Effects of researcher follow-up of distressed subjects: Tradeoff between validity and ethical responsibility?
David Bourget (Western Ontario)
David Chalmers (ANU, NYU)
Rafael De Clercq
Jack Alan Reynolds
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Ethics and Behavior 1 (2):105 – 112 (1991)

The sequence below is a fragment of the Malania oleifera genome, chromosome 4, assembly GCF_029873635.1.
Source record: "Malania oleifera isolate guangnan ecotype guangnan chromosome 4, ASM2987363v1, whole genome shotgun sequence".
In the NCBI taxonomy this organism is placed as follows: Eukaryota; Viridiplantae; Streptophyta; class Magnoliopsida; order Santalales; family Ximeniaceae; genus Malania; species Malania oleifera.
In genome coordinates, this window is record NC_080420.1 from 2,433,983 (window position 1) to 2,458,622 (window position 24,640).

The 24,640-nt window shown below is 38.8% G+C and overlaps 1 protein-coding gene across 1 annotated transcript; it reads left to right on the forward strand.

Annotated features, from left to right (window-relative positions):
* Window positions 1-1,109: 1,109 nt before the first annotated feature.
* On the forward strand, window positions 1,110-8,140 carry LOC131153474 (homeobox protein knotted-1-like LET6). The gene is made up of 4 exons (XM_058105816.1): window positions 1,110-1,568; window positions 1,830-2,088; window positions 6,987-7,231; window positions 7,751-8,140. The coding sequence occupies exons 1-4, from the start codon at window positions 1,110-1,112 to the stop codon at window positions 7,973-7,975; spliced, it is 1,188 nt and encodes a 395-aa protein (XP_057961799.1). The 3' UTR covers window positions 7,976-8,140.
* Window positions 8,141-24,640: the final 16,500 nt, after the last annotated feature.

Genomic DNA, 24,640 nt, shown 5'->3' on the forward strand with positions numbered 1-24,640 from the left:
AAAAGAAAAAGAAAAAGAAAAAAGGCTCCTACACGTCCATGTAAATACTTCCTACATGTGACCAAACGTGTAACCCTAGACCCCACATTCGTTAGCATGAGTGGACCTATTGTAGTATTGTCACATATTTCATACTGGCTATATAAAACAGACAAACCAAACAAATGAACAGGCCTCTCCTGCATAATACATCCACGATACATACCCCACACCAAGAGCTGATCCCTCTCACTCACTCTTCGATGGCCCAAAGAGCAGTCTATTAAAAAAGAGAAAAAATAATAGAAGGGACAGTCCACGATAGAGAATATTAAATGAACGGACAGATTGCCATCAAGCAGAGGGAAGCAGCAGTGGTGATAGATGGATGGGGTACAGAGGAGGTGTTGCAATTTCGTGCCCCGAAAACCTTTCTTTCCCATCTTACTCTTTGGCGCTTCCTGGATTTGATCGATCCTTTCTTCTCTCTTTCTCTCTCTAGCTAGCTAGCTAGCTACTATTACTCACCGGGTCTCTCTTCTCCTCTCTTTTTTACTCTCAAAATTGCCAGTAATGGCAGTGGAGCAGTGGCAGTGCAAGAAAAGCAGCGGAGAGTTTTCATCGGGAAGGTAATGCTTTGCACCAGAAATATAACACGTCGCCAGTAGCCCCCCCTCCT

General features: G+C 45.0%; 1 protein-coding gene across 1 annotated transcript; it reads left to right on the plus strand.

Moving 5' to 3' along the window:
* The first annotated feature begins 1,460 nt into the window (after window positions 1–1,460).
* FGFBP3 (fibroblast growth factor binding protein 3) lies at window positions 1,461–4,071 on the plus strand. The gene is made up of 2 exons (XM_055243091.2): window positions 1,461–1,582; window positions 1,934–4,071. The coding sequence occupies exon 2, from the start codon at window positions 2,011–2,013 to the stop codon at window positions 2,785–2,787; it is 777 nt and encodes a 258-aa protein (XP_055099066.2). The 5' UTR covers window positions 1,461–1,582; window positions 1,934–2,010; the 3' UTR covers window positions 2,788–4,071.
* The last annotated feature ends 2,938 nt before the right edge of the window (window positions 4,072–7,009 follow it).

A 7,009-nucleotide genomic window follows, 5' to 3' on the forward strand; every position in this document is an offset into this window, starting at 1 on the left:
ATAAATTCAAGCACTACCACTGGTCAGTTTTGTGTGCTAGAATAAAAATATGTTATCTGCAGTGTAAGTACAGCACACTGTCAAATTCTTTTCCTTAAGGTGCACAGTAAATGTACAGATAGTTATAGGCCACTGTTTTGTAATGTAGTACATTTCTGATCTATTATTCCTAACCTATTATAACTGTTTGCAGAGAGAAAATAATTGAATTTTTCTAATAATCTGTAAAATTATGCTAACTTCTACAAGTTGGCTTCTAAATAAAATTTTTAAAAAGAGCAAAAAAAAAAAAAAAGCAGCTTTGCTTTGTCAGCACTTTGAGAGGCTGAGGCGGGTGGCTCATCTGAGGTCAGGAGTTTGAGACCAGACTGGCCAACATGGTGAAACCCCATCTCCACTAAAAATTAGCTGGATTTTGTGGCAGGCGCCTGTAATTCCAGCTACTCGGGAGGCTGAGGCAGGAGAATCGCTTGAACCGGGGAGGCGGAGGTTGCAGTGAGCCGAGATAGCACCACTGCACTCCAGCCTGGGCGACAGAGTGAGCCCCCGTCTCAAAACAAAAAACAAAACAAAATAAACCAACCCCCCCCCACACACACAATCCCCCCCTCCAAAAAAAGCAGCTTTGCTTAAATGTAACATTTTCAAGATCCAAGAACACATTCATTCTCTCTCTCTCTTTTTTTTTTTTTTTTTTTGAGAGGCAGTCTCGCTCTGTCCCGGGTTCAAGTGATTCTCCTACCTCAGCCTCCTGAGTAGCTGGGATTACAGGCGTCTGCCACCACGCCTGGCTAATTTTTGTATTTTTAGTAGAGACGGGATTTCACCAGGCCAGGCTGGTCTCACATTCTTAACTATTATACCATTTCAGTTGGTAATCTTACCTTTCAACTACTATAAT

Researchers studying depression often encounter research participants in serious preexisting distress. Examining investigators' ethical responsibilities to these subjects, Stanton and New (1988) found that depression researchers reported actions that ranged from doing nothing to contacting both the distressed subject and a significant other. By experimentally manipulating consent form information regarding potential treatment referral, we examined whether subjects (n = 357) adjusted their responses on depression measures as a function of the level of follow-up they expected to receive. Results reveal that subjects who potentially could receive the most intrusive intervention (i.e., experimenter contact with the subject and a significant other) were less likely to report depressive symptoms than were subjects who anticipated less intrusive follow-up. Willingness to report depressive symptoms in particular conditions varied in part as a function of subject sex. Thus, ethical safeguards used in studies with subjects in preexisting distress may have consequences for the validity of self-report depression measures.
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